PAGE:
Karen van der Berg
Knowing that the summer months are long could be a great prospect for some. But any parent knows that to keep your child occupied for so many weeks is not an easy task.
Annemie Lombard, an author, says she has a plan: Traditional games that children play inside or outside and in this way are kept busy and entertained for hours. She has delved into a few from her childhood and is happy to share them.
1. Night watchman
Everyone sits in a dark room. While the ‘night watchman’ waits outside, each child chooses a number. As soon as the light is switched on the night watchman enters the room and says, “The night watchman is here and the clock is striking 5! Is there a number 5 here?” Number 5 must indicate his presence by knocking. The night watchman then gives number 5 a task such as: “Roar like a lion” or “Squeak like a mouse”. The night watchman must guess who has made the sound. As soon as that person is identified, he becomes the night watchman.
2. Adam and Eve
This is played in the swimming pool. The seeker must keep his eyes closed and find the other players. The seeker shouts “Adam!”, after which the other players shout, ”Eve!”. The seeker must then follow the voices to find them.
3. Wolf wolf
Everyone walks behind the “wolf” in a row. They take turns to ask, ”Wolf, wolf, what is the time?”. The wolf then answers with a time. As soon as the wolf says, “Dinner time!” everyone has to run away. If the wolf catches you, you are the new wolf.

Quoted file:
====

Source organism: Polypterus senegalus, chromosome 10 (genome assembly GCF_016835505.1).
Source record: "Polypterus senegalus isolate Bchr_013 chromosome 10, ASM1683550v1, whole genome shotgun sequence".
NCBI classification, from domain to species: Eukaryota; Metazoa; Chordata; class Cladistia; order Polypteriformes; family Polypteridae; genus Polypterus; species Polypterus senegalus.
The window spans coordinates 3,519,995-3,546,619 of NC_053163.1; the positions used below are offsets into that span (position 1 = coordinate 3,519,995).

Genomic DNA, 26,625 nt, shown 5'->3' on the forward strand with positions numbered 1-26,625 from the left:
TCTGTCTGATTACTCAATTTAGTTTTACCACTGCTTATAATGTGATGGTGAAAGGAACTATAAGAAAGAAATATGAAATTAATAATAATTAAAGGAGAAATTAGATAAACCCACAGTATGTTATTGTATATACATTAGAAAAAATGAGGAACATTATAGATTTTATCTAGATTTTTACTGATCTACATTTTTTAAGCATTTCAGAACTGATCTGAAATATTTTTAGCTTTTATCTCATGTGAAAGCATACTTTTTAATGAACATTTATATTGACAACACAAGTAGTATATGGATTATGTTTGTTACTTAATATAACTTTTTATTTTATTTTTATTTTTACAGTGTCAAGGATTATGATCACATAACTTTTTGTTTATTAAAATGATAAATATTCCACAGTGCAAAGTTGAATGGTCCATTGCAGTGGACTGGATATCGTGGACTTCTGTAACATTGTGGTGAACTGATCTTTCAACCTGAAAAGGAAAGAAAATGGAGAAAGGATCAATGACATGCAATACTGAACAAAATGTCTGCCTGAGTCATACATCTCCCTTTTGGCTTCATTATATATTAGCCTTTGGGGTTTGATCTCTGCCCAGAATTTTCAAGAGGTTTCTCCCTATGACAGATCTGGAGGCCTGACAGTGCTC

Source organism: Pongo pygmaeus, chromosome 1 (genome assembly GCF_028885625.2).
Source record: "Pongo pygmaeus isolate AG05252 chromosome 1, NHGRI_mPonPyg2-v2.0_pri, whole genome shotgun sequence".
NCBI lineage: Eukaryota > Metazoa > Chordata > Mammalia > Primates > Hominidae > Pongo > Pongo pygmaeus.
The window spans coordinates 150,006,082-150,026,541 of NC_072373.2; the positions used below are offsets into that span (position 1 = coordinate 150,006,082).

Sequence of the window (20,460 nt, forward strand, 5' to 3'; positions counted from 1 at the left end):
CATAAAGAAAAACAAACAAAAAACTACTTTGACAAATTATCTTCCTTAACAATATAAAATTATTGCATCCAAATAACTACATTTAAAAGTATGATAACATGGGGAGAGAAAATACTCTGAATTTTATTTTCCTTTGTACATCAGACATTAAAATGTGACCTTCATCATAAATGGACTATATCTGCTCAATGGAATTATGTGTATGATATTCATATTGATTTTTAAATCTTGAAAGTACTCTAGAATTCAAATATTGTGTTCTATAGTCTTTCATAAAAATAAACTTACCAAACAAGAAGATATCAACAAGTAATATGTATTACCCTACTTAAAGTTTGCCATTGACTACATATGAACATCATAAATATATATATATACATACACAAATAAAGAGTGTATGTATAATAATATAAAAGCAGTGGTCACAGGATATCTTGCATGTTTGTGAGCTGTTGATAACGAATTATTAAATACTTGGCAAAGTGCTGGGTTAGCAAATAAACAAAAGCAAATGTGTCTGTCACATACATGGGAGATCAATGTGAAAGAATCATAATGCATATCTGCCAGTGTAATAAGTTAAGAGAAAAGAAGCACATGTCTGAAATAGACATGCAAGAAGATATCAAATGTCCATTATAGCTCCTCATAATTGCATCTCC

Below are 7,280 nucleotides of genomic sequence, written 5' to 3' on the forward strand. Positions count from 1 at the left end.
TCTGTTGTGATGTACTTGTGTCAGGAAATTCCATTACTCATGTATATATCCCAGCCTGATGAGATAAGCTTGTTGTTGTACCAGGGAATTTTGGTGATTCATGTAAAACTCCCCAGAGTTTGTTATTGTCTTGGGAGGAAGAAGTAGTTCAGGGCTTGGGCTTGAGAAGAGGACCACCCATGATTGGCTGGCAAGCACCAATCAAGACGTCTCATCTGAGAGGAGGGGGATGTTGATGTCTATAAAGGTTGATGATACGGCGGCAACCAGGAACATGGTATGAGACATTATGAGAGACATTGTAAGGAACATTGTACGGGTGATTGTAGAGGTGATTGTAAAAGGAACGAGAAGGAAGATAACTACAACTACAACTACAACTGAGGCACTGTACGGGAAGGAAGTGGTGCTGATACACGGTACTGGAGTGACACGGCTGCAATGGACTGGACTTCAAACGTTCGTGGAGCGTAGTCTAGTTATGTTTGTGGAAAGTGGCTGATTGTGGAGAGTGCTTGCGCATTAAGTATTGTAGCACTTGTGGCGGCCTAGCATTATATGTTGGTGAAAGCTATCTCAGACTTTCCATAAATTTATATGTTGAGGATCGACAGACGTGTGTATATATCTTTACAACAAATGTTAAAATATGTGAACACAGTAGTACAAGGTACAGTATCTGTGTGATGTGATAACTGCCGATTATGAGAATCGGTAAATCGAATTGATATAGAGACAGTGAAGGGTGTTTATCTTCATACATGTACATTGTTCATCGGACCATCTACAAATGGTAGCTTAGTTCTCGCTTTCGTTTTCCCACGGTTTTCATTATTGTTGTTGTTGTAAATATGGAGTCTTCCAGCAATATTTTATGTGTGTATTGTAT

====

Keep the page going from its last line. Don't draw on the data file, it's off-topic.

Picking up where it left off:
4. Kick the can
A can containing some pebbles is placed in a circle. Player A counts to ten while the other players go and hide. As soon as Player A finds you, he shouts, ”Kick the can for (player’s name)”, runs back to the circle and kicks the can and again shouts, “Kick the can”. The person who was found now becomes the seeker and must first put the can with pebbles back in the circle before he starts looking for the others, who have to find new hiding places.
5. Ring a Ring o’ Roses
The players hold hands and dance in a circle around one player in the middle of the circle, singing:
“Ring a ring o’ Roses,
A pocket full of posies.
All fall down!”
On the last word the players all curtsy all fall down. The last person to fall down then replaces the player in the centre of the ring.
6. Duck, duck, goose
Player A walks around the other players sitting in a circle. He taps each one on the head, calling each one a “duck”, until finally he calls one a “goose”, who has to jump up and try to catch Player A before he reaches the vacated spot where he then sits down. The “goose” now walks around the circle and tags a new “goose”.
Player A counts to ten while the other children go and hide. While Player A looks for them, each of the others tries to run back the home base and then shouts, “Block myself!”. If Player A however sees you before you reach the base, he shouts, “Block you!” and then you are the new seeker.
8. Middle man
Two players throw a ball to one another while a third player stands in the middle between them. The middle man must try to catch the ball. As soon as he does so, the person whose throw he intercepted becomes the middle man.
Everyone sits in a circle. The first child whispers a message in the next child’s ear. In this way the message is passed on until it reaches the first person once again. The message at the end must then be compared with the original message.
10. Hand tennis
The rules differ but basically it is tennis played with the palm of the hand instead of a racket.